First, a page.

Industry views
    The seemingly rising level of interest among lawmakers for insurance regulation reform has reignited debate within the collision interest on what repeal of the McCarran-Ferguson Act could mean.
    “For every person who has stated that repeal is the answer, I’ve heard the same number of people say that it wouldn’t be,” Dan Risley, executive director of the Society of Collision Repair Specialists (SCRS), wrote recently in an email exchange about the McCarran-Ferguson Act.
    Risley, for example, said more federal regulation of insurers could give repairers the ability to lobby for needed oversight at the U.S. Capitol rather than at 50 state legislatures. But, he points out, the industry would still be going up against an insurance lobby that also could focus more of its resources at the national rather than state level.
    “Getting repairers to lobby in their own state is a challenge because of the time that is required away from their businesses,” Risley said. “My question is whether the collision repair industry would have a stronger presence and would be more willing to spend the time and money to lobby in D.C.”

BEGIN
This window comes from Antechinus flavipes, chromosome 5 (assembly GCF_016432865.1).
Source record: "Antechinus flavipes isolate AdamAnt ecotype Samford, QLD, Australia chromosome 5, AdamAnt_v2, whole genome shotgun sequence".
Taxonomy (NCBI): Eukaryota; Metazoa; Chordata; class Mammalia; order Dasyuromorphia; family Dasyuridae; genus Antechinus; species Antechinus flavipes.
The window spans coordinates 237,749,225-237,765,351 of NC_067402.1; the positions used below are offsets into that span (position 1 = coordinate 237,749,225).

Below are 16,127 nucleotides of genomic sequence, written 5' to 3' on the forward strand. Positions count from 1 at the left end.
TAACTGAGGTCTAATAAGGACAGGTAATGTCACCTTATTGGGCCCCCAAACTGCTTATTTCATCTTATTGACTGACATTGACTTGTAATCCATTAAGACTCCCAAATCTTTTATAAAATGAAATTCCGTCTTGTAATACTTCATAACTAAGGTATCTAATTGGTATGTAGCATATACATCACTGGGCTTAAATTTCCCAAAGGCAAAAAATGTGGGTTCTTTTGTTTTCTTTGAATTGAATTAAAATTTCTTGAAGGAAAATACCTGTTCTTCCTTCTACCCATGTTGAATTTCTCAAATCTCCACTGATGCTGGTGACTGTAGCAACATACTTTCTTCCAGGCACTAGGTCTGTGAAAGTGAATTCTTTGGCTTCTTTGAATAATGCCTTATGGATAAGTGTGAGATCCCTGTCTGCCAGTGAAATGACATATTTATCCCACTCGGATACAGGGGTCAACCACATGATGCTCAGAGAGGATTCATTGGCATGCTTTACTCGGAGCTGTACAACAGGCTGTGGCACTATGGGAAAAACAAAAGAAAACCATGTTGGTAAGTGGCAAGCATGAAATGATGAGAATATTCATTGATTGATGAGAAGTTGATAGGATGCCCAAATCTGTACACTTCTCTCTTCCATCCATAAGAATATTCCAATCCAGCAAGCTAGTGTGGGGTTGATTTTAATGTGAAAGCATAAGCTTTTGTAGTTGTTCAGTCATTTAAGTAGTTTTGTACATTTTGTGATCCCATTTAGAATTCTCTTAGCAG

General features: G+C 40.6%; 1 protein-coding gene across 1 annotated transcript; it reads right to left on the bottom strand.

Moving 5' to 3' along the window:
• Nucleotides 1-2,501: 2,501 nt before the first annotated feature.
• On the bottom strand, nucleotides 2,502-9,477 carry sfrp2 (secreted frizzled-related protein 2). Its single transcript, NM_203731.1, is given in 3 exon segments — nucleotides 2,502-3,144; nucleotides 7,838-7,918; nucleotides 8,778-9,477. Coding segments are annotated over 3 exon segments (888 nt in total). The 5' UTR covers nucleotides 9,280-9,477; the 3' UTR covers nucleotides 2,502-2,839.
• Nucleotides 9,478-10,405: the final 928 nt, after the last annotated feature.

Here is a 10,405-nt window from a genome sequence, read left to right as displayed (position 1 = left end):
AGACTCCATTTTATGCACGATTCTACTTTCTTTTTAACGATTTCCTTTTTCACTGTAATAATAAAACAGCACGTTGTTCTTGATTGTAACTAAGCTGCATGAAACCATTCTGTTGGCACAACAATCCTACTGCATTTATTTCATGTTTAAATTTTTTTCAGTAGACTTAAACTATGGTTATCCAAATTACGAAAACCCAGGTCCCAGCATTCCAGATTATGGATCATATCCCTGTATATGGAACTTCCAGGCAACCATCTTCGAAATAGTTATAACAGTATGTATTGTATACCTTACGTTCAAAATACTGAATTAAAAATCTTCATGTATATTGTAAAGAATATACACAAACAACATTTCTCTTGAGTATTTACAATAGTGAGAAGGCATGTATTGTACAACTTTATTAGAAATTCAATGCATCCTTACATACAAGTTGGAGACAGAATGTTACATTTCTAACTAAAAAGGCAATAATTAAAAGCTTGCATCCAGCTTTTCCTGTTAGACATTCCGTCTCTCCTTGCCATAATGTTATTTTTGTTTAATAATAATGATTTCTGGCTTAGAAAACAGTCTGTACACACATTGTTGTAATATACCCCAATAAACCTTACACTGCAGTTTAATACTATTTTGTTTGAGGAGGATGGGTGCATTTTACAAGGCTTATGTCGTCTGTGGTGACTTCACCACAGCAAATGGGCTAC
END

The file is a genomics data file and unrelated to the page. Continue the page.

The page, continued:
But attorney Eversman is convinced repeal is absolutely in the best interests of collision repairers and consumers.
    “Some people seem to be laboring under the belief that repeal of the McCarran-Ferguson Act would mean that the states could no longer regulate insurers,” she said. “That’s simply not true. All that the McCarran-Ferguson Act does now is grant an exemption to insurers from the application of the vast majority of federal laws. It doesn’t grant jurisdiction of insurers to the states. States could go right on regulating insurers, only without the McCarran-Ferguson Act, insurers would have to also comply with the federal laws that exist.”
    She points out, for example, that insurers do not have to comply with post-Enron federal accounting regulations that hold key employees at publicly-traded companies accountable for company financial statements.
    “I certainly think that any industry with a 10 percent share of the U.S. gross domestic product should have someone other than the limited state departments of insurance looking over their shoulders,” Eversman said.
    Many others in the industry say that while they’re not opposed to the repeal, it isn’t apt to be a significant win for collision repairers.